Have trouble remembering to water those tomatoes? Want to go on vacation but fear the worst for your container garden if you do? Fear no more with an automatic plant watering system! With a little bit of preparation and Arduino on your side, you can make a system that will make sure your plants are watered right, giving you freedom to tend to whatever you need to while still producing those healthy tomatoes.
Step 1: Plan it out!
To have a successful garden, planning is essential. We drafted some ideas out, decided on what we needed, and put the physical build together so that we could make sure that the pump was strong enough to deliver water to 12 different exit points we had planned. You might want a different set up, so make sure you give it some forethought before going out and buying a bunch of stuff.
Step 2: Physical Build and Planting
Everything is going on the shelf. If you're using a wire frame shelf, it's easy to set the heights optimally. Put the bottom shelf as low as possible for your bucket, set up the second shelf as low as possible while still leaving you room to access the bucket, so that the plants have as much room to grow as they can. Set the third shelf as high up as you can, giving you room to adjust your lights for optimal plant growth.
Fill the bucket with water, place on the bottom shelf.
Put your dirt in the planters, and introduce your plants to the new dirt.
Hang your lights however works best for the type of light. We just used some Velcro straps to attach the cables to the wire frame shelf, but there are a ton of different styles of grow lights and fixtures, and there are a million ways to do it. Refer to the manual that came with your grow light for optimal positioning.
Plug your lights into the timer, and set your timer to a provide a reasonable amount of light for the plant. Ours are set to 12 hours on, 12 hours off, as that was suggested for the type of light and the tomatoes we're growing.
Find a good spot to place your electronics, and start running your tubes to where you're going to keep the pump. We used binder clips to hold the tubes where we wanted them, and they work phenomenally well. As far as positioning the pump, you should aim for putting it higher than the water reservoir and lower than the outlet tubes. This ensures proper operation of the pump. Position the end of the tubes near the base of the plant, allowing water to flow directly to the roots.
Now let's wire everything and start programming our micro-controller!
Step 3: Wiring and Programming
You will need to set up the RTC, which you can do by following this instructable.
Once your RTC is set, follow the diagram above to wire your system.
You will need to grab the Automatic Plant Watering Sketch from HERE, and load it onto your GeekDuino through the Arduino IDE.
Step 5: Testing and Tweaking
Once you have everything hooked up, power it on, and watch it run! Well, don't literally sit there and wait for it to run. Use the test button to run and prime the pump, making sure the flow rate isn't so powerful that it is blasting the plants, and not so weak that you're only getting drips at each outlet. Plants are living things, so if you want to avoid damaging them when you're testing, put your outlets on a bucket and watch it go.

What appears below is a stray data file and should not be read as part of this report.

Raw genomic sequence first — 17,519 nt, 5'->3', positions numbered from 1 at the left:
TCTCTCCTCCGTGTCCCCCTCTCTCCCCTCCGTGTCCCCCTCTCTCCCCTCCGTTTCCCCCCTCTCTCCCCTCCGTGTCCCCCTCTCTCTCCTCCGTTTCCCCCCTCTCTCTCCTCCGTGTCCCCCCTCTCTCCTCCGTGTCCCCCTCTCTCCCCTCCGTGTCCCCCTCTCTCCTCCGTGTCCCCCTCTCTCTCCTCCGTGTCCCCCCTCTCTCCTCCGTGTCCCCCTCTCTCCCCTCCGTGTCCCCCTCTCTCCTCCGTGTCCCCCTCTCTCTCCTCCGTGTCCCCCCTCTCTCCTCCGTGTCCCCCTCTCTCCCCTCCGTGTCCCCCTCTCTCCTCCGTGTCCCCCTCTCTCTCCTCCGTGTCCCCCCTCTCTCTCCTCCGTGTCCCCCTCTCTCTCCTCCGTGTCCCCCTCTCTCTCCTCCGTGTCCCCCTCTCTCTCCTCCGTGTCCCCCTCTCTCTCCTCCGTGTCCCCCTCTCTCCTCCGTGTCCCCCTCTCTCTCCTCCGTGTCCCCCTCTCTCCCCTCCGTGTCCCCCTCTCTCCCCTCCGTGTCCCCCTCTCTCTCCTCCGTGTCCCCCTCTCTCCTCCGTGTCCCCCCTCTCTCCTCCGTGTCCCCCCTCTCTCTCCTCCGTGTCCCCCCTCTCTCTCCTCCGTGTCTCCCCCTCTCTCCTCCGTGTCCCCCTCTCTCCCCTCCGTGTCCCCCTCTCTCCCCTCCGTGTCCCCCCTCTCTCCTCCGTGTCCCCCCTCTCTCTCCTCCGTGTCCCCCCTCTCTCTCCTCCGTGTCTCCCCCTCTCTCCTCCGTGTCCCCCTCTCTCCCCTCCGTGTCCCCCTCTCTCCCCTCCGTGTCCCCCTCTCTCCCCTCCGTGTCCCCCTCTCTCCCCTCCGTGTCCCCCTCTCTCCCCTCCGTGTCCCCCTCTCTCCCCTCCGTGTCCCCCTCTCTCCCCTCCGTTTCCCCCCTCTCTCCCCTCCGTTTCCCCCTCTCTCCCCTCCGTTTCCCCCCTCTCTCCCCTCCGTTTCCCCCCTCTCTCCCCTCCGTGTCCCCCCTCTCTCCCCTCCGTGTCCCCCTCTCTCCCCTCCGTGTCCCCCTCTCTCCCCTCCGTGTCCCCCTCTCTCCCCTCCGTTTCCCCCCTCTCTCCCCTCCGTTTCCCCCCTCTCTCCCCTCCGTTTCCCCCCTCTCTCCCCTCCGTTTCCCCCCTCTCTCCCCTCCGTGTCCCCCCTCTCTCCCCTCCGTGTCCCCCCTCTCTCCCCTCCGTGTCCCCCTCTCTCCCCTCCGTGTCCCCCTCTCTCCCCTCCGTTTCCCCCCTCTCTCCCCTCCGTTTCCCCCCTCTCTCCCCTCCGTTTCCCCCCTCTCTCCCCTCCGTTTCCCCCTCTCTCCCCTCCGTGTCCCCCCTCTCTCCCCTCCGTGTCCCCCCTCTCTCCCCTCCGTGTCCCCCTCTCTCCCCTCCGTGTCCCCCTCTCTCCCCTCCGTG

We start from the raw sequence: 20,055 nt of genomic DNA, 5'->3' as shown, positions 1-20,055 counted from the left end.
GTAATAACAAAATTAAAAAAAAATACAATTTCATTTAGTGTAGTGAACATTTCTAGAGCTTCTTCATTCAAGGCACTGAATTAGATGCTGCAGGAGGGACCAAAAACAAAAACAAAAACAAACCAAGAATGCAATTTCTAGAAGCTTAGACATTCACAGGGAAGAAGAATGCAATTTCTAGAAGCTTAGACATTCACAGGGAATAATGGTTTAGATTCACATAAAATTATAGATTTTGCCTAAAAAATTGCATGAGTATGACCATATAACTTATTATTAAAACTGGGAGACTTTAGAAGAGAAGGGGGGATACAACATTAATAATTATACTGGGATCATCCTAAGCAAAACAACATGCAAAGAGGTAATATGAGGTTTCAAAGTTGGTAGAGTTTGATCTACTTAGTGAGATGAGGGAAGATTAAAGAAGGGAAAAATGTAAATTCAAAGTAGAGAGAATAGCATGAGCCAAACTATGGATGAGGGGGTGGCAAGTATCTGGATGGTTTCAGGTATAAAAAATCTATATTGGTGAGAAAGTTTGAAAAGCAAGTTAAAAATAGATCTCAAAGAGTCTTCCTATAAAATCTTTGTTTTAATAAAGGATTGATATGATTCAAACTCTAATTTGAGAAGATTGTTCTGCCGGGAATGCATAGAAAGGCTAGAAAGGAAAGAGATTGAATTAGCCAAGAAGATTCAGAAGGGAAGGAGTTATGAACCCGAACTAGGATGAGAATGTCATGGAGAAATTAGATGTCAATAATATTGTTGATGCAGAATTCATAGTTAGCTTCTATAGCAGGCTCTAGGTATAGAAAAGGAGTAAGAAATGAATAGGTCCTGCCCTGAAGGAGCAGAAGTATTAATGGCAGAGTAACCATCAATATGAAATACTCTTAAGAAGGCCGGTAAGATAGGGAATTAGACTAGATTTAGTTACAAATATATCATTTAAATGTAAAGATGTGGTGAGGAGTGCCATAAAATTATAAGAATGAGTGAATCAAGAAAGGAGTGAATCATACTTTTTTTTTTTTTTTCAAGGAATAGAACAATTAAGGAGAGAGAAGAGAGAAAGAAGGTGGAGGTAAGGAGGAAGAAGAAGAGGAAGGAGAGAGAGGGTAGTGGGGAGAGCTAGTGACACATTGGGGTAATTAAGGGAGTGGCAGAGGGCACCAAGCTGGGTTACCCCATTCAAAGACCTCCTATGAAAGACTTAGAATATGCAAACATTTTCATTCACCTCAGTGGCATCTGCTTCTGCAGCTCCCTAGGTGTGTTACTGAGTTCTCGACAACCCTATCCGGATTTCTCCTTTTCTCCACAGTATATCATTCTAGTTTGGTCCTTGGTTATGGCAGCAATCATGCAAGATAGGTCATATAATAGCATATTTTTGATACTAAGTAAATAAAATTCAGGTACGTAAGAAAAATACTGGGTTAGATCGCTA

If the stream is too powerful, you can split the tube off to have more outlets or increase the length of the tube after the pump. If the stream is too weak, you can lower the length of the tubes or lower the amount of outlets in the system. Once you're satisfied that the flow rate is good, check back on your plants around the time you set to water to watch the system in action.
Another point to consider is in the code. You can set the watering times and moisture average to whatever works best for your plants! We've set it to always water once a day and check every minute that the value doesn't get drier than an average reading of 420, but you can set it to what works best for your plants or specific sensors. You can watch the sensor readings by hooking the USB port of the ~duino into your pc and opening the Arduino IDE's Serial Monitor. Every minute, the sensor readings will update. With the DFRobot Moisture sensor, a high reading is a dry reading. If you're getting a reading around 500, your soil is completely dry. A reading of about 300-400 is typical for reasonably wet soil.
Step 6: And you're done!
Well, you're done building the system. It is advisable to keep an eye on it, even if you're getting good results. The water bucket will eventually need to be refilled, the plants will eventually need trimming and harvesting, the usual container gardening things still apply. Granted you now need to worry much less about water and ample light reaching your plants, things can still go wrong. Always check your lines for leaks, and keep the moisture away from the electronics as much as possible.
This system is inherently flawed in that it uses an average of the moisture between the 3 points to decide when to water beyond the daily watering cycle, which could result in the plants being unevenly watered. If you add more pumps to the system, you can use the individual readings from the sensors instead of the average to water each plant as necessary instead of the whole lot, possibly giving you better results! We've had fantastic results in the month that the plants have been in the system! We're looking forward to having some massive heirloom tomatoes at our next cookout, for sure.
Step 7: Update
Our tomato plants are doing very well, but they got way tall, forcing us to move the shelf down to the bottom. We added reflectors so that the light would hit the plants from the sides, as well. One of the reasons they grew so tall was to get closer to the single light source on all of them. Now they will hopefully start bushing out and producing tomatoes!